Sometimes we use spirituality as an excuse for laziness. I’ve done it. You’ve done it. We’ve all done it. It’s one of the great traps of becoming a ‘spiritual person.’ For example: Meditation is a very powerful spiritual tool, but if you sit in bed all day eating ice cream and meditating on being thin, guess what? It ain’t gonna happen. …Trust me, I know.
As we journey forward on our spiritual path, I think many of us at one point or another make the mistake of believing a spiritual lifestyle is one that ignores the world of physicality. But if this is the case, then why are we here? A person can sit on a mountaintop chanting and praying all day, every day, their whole life long. Does this make one a spiritual person? Well I don’t know, but one thing I personally believe is that when we arrive upstairs, we will first be asked: How did you change the world for the better during your time on Earth? How did you share with your fellow humans? How did you make the lives of others better because you were a part?
If spirituality is to be defined by rising above physicality, then we must first learn to rise above ourselves. Spiritual work is about rising above selfishness, and choosing instead to be selfless. It is about rising above judgment, and choosing instead to be merciful. It is about climbing the ladder towards the best version of ourselves, elevating one rung at a time. The great gift of physicality is that it provides us with the means to do just that. Think about it. On Pesach, we use a physical meal, the Seder, as a way to touch Binah, and achieve total spiritual freedom. On Shavuot, we use the physical Torah to touch the Light of immortality. This is not only true of holidays, but of all days. We reveal the greatest supernal Light through our physical actions—each time we pick up groceries for a neighbor, volunteer at a local homeless shelter, send a kind email, or bestow a smile to a stranger.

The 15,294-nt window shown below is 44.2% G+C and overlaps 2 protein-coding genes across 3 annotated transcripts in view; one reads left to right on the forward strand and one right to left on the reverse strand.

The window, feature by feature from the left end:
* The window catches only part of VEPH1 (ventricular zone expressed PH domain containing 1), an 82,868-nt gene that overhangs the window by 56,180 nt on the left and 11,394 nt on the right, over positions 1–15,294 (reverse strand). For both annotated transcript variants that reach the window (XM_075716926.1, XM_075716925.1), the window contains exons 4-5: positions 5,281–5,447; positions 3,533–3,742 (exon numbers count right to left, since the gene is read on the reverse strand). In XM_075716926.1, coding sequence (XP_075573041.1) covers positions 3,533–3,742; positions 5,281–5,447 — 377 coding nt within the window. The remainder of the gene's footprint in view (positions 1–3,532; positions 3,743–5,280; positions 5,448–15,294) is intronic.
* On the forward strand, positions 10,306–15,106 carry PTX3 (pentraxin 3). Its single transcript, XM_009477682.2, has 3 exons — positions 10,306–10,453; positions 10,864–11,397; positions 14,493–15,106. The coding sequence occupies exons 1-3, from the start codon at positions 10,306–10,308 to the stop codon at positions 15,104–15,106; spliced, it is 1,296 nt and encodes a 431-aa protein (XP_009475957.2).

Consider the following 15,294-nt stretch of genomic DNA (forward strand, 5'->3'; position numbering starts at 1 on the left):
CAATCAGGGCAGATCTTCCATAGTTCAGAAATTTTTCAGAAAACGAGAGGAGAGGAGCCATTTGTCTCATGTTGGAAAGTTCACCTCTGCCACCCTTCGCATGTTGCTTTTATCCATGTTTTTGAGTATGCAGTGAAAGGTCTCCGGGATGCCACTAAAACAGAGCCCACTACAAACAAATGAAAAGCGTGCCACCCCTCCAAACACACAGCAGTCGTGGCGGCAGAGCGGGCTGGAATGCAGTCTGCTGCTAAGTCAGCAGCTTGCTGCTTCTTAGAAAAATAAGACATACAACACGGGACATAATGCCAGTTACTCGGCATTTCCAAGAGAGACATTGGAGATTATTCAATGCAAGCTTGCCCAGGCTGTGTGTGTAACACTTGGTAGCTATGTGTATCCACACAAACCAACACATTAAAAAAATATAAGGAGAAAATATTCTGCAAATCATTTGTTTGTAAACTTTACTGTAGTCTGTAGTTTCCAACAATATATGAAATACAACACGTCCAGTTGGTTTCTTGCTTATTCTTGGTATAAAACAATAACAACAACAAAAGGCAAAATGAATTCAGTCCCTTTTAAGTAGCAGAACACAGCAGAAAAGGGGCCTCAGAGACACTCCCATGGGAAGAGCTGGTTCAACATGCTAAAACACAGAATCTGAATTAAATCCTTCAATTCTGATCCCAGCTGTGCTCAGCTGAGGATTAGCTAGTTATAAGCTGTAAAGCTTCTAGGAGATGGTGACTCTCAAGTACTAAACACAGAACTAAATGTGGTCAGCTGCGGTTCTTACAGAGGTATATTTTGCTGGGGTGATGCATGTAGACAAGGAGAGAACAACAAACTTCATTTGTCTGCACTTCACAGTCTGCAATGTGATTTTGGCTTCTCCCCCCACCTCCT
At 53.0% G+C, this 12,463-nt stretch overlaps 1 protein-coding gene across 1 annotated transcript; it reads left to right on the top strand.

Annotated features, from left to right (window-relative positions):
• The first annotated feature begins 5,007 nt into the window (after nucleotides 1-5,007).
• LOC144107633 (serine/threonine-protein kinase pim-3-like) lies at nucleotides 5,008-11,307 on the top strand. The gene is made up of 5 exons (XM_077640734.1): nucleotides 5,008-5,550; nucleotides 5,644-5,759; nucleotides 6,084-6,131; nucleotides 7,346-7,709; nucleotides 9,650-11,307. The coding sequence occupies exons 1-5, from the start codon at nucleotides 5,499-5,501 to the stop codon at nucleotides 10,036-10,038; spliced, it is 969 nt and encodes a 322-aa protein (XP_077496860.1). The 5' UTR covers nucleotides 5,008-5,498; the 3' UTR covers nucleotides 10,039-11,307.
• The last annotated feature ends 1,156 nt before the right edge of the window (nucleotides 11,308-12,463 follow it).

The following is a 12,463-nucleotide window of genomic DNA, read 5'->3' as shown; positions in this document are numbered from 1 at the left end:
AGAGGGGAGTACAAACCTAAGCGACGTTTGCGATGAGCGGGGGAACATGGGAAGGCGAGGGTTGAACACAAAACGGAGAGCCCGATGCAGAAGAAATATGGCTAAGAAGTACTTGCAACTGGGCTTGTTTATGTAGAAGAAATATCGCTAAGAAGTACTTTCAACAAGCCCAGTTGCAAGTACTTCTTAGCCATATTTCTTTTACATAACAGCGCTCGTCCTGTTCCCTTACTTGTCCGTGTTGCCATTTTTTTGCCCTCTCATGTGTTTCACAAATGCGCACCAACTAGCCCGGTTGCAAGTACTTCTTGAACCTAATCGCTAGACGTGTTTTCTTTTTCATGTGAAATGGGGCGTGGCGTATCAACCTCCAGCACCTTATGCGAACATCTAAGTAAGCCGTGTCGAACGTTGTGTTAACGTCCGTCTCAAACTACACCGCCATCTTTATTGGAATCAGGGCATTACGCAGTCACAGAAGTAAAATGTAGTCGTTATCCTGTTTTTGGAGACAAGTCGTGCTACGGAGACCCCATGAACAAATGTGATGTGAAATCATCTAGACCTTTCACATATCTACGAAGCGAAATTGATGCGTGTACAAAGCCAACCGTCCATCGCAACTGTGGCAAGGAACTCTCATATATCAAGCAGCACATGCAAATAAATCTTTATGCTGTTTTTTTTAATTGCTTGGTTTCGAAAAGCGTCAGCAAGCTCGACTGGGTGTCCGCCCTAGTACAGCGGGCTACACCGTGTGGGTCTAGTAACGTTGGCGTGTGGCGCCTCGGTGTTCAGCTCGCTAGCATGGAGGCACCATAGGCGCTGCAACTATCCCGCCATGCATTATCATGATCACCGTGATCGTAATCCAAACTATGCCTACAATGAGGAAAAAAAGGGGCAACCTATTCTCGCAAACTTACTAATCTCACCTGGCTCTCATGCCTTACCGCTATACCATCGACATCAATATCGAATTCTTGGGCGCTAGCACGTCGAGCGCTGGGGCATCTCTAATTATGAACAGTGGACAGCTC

A spiritual lifestyle is one that incorporates the spirit into every facet of our physical human lives.
This week’s portion is entitled: Beha’alotcha, which means (you guessed it!) “to rise above.” Make it your priority over the next seven days to improve yourself, to be better today than you were yesterday. And remember, in every act of kindness we bestow to another, we escalate from whoever we were just moments before!
It is in the simple acts of making this physical world a better place to be that we rise above the previous version of ourselves, and elevate the world in the process.